With the start of the new academic year, Lincoln University has made some big changes to its campus. The nation’s oldest Black college resurrected its football team and created a marching band. The institution and its president Ivory V. Nelson hope that theses changes will attract more students to the suburban Pennsylvania campus. Previously, many students headed home on the weekends, dampening the campus spirit and making it difficult for Lincoln University admissions staff to convince potential students that campus life was vibrant and engaging. With the addition of the football team and marching band, students are excited and enthusiastic about the University and the campus is buzzing on the weekends!
Supporting a football team and marching band is expensive and could draw funds from other parts of the institution. However, if marketed and implemented successfully, Lincoln could draw increased tuition dollars and alumni support. In order to acquire alumni support, the institution will need to communicate with its alumni, making sure that they understand the financial toll that a football program can take on a small institution and also how important alumni are to the success of a university. Lincoln must communicate the need for alumni support of scholarships and academic programs as well as the new football team.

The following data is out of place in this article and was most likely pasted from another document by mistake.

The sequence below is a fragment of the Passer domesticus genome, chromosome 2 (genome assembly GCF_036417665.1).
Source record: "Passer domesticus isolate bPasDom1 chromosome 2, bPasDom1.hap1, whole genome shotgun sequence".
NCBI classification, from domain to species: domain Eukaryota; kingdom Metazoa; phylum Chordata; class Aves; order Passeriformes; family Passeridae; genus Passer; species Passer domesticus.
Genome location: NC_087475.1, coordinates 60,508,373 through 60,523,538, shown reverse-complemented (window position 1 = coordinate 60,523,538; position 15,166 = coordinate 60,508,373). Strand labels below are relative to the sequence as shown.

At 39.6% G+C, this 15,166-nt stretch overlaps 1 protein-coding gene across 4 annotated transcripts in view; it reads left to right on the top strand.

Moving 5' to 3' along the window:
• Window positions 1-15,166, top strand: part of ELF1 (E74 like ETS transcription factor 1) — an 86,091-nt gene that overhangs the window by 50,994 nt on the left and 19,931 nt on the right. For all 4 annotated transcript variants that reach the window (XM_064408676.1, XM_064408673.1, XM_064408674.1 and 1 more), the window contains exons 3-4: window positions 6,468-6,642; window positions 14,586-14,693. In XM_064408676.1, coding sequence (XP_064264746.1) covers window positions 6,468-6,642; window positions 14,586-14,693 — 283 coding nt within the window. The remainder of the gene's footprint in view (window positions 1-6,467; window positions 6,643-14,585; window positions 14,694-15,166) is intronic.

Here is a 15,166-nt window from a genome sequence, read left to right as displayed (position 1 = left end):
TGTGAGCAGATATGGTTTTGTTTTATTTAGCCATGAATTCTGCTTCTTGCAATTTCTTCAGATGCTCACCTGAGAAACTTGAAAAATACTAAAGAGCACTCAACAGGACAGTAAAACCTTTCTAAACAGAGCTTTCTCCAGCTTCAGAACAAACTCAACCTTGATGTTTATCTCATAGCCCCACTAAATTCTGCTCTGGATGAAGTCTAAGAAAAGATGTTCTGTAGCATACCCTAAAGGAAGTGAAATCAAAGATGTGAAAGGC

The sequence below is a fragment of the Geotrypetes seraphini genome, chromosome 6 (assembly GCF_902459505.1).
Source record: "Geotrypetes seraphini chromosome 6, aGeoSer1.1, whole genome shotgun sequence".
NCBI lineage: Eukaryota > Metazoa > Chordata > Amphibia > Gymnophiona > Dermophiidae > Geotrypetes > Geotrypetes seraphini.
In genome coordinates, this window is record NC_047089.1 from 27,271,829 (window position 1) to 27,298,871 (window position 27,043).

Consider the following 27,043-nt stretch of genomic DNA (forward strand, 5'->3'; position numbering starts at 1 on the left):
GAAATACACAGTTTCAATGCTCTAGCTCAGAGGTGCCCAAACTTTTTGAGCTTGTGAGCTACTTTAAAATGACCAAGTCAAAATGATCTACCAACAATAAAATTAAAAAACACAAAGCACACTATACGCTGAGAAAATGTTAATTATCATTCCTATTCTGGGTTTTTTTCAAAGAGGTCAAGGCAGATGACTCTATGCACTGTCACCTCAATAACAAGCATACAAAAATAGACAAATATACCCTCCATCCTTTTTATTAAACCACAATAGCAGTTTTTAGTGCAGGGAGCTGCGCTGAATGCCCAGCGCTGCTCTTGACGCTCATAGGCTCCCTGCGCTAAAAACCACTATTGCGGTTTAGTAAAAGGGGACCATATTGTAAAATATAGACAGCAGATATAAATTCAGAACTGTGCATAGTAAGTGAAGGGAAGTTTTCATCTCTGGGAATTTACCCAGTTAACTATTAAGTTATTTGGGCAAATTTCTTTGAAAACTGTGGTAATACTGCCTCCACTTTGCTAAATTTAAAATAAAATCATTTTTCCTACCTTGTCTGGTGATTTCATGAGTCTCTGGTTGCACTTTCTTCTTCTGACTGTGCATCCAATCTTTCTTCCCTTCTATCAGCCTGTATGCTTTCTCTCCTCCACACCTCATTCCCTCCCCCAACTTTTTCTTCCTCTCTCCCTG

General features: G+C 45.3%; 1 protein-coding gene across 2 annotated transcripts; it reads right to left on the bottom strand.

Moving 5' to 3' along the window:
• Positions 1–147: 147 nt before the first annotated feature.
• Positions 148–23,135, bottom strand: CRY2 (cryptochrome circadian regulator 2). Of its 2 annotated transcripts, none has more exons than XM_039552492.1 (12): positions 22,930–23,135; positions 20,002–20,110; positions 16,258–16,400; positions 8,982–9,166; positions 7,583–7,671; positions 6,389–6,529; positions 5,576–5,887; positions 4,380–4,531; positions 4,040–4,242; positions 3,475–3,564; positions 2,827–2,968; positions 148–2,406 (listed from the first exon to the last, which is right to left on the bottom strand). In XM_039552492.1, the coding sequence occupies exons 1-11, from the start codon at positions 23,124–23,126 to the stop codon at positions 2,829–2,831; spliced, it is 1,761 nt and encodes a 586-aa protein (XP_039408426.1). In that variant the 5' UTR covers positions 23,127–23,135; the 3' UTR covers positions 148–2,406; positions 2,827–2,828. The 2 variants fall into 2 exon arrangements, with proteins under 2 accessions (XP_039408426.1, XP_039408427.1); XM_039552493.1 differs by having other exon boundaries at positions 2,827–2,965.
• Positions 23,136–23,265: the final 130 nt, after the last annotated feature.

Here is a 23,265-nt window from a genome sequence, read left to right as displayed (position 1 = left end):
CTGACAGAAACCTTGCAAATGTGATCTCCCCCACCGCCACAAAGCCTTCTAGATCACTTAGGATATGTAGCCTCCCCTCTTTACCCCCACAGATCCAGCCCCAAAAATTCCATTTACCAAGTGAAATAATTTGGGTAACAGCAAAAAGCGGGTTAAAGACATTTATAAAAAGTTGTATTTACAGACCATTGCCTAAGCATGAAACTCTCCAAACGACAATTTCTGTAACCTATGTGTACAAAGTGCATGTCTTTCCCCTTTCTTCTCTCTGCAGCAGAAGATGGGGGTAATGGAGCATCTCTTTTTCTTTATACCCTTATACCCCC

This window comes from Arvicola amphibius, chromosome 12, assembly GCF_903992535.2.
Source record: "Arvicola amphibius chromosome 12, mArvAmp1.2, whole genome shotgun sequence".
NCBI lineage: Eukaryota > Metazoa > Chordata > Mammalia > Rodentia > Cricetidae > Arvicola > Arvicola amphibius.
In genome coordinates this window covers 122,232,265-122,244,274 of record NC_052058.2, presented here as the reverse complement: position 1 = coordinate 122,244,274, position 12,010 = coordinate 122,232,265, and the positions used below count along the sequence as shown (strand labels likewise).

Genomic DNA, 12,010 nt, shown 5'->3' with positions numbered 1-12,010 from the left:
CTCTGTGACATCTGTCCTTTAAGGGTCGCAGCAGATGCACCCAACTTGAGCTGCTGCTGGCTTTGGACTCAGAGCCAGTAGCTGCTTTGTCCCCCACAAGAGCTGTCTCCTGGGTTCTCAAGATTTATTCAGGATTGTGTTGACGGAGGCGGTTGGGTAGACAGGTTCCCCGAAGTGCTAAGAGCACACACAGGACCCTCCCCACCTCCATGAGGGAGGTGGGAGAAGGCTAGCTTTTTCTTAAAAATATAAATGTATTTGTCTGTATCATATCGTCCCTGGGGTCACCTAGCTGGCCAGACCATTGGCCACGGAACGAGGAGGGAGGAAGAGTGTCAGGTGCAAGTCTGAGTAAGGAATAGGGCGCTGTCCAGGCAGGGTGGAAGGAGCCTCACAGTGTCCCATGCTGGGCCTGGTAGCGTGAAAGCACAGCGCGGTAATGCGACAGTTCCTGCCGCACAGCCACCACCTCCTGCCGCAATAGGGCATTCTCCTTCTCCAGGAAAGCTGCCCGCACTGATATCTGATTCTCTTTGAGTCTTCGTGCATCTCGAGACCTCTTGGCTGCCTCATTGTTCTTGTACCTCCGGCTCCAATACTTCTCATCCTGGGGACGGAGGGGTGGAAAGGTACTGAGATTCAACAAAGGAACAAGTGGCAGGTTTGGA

Lincoln will also want to make sure that it builds its reputation on its academic programs, even when the attention is focused on its football program. For example, The New York Times recently published an article lauding Lincoln’s new football program and marching band, but have they examined the institution’s academics in an article. In addition, monies from the football program should be funneled to other areas of the university to ensure the success of the entire institution.
Many other institutions of higher education have added football and reaped the benefits – let’s hope that Lincoln University joins these ranks.
An associate professor of higher education at the University of Pennsylvania, Dr. Gasman is the author of Envisioning Black Colleges: A History of the United Negro College Fund (Johns Hopkins University Press, 2007) and lead editor of Understanding Minority Serving Institutions (SUNY Press, 2008).
Your email address will not be published. Required fields are marked *